Your mortal enemy has kidnapped you and forced you to participate in a strange experiment. He’s used one very long neuron to stretch the nervous system to a target about 70 metres away.
He’s going to shoot an arrow at some point. He’ll let you go if you can think a thought to the target before the arrow reaches it. So, who came out on top in that race? To find an answer, we must look at the brain’s hardware: neurons.
There are approximately 86 billion of these cells in the human brain. Electrical impulses, or action potentials, are used to send signals down their axons. Chemical neurotransmitters enable one neuron to transfer a signal to the next at a synapse.
The signal is received by the dendrites of the next neuron, propagated down its axon, and passed on.
The time it takes to produce an initial action potential, spread it down the length of the axon, and transport it through the synapse are all important factors in determining how quickly you think.
We must also consider the number of neurons involved and the signal’s travel distance. Let’s take a look at a basic example: your knee-jerk reaction.
An electrical impulse is triggered when your patellar tendon is struck, and it passes up a sensory nerve to your spine. There are many branches to the signal, and for the sake of convenience, we’ll focus on the part that enters a motor neuron and travels back down your leg.
In a 5 foot 5 inch individual, the total length of the neurons in that pathway is about 1 metre, and it takes 15 to 30 milliseconds from strike to kick.
Since distance divided by time equals speed, this signal travels at a speed of 120 to 240 kilometres per hour. Synaptic transmissions take only a few milliseconds after the initial action potential. The majority of the time is spent inside the axons, which takes 1 to.5 milliseconds.
This is in line with research results that show the average neuron transmits signals at a speed of about 180 kilometres per hour. Myelination and increased axon diameter, on the other hand, can improve speeds.
Myelin is a fatty sheath that surrounds an axon and protects it from electrical current leakage. Axons with greater diameters, on the other hand, have fewer internal resistance. These combined factors will propel an action potential to speeds of up to 432 kilometres per hour.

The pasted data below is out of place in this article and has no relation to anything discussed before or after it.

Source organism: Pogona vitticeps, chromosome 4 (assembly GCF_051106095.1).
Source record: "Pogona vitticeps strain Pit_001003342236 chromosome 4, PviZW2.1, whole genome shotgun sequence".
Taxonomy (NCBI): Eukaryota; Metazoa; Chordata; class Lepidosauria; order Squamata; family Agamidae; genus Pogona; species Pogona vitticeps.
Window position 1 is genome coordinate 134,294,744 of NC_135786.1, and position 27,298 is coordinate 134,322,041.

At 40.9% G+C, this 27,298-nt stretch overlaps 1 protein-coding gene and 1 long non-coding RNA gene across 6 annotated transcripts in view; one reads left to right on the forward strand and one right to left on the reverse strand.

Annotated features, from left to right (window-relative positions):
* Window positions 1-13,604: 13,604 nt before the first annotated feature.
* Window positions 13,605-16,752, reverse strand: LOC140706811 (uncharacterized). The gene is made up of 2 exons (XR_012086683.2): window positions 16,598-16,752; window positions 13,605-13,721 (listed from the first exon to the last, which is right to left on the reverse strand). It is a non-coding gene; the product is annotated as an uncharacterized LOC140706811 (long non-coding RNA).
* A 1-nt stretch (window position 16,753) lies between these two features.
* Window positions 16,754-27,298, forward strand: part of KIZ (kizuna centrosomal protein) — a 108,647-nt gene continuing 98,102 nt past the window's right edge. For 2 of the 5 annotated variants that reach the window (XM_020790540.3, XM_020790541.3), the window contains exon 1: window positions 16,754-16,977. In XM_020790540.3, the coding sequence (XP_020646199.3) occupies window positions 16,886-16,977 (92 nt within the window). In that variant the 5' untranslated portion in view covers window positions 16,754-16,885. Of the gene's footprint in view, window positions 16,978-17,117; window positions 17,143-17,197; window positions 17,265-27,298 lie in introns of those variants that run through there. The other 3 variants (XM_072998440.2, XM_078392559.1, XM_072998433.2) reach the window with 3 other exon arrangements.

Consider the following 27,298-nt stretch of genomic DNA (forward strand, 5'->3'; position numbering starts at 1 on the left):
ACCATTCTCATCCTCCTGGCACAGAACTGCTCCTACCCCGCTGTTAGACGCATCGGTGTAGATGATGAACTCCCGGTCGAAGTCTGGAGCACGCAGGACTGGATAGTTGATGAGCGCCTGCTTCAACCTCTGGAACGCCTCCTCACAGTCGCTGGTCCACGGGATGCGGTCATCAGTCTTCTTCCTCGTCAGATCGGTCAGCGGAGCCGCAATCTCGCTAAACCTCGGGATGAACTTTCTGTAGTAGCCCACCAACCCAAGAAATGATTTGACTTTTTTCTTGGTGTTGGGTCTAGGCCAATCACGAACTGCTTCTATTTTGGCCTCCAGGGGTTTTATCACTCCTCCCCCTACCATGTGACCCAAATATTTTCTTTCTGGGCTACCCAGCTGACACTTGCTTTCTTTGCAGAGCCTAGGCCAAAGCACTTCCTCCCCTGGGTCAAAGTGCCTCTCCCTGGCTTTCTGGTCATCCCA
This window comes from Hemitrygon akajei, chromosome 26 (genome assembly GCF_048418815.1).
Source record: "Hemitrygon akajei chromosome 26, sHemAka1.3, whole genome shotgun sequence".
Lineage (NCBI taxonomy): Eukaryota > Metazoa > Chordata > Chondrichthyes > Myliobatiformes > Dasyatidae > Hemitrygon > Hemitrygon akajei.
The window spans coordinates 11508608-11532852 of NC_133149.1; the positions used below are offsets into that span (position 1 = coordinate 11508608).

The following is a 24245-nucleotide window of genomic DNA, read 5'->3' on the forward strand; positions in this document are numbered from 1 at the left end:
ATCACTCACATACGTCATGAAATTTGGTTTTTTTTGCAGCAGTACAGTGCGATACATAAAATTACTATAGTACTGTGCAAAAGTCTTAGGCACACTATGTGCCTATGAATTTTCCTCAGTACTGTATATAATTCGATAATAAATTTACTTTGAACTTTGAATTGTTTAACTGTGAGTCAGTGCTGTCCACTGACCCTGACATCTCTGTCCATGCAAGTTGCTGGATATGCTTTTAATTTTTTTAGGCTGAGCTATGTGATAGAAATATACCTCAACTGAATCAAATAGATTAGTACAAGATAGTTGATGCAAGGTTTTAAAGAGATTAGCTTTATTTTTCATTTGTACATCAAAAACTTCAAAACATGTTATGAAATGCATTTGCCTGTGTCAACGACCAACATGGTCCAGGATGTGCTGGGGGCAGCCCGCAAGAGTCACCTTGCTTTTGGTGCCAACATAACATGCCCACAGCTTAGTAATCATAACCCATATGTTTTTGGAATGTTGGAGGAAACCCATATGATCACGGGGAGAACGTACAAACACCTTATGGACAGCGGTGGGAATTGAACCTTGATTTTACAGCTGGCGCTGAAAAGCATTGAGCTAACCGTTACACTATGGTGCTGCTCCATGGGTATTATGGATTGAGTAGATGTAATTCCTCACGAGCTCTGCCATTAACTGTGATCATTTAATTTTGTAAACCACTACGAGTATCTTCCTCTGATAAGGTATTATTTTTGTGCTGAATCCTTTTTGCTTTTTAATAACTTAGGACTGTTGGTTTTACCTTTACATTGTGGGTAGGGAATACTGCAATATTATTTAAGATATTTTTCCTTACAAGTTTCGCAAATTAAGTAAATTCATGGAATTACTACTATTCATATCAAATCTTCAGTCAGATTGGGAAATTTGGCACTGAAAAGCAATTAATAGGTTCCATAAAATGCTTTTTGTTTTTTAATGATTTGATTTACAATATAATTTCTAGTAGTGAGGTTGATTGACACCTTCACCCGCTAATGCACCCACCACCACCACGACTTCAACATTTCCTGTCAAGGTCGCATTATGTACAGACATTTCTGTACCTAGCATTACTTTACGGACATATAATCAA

There’s a lot of variation: some people think faster than others, and your own thinking pace shifts over time. The myelin sheath that covers your axons breaks down as you get older, and other neuronal structures decay.
Returning to the heinous experiment. Recurve bow arrows travel at a speed of about 240 kilometres per hour on average.
That is to say, if you have a long enough myelinated or large-diameter neuron, your thoughts might possibly win the race. But… there’s a snag.
The arrow and thought do not leave the gate at the same time; the arrow fires first, and then the signal will begin its journey until you perceive it.
Processing images or music, engaging in inner expression, and remembering memories all necessitate complex neural processes that are not at all like the knee-jerk reflex’s linearity.
The rate at which these thoughts occur is mostly constant, with minor differences due to myelination and axon diameter. However, the length of a thought varies greatly depending on its paths, pitstops, and final destination.
In this situation, a fear startle response will be elicited when you encounter a threatening stimulus. A startle, like a knee-jerk reaction, can be spontaneous and very sharp.
You could respond in less than 65 milliseconds if the string twangs loudly enough. Your startle reaction will most likely be triggered by sight.
Our eyes can process a picture in as little as 13 milliseconds, but it can take up to 180 milliseconds to compute what you’re seeing and determine the danger it presents.
In that time, the arrow would have acquired a 13-meter head start. The goal is far enough away that you have just enough time to catch up if you can figure your way out quickly and literally.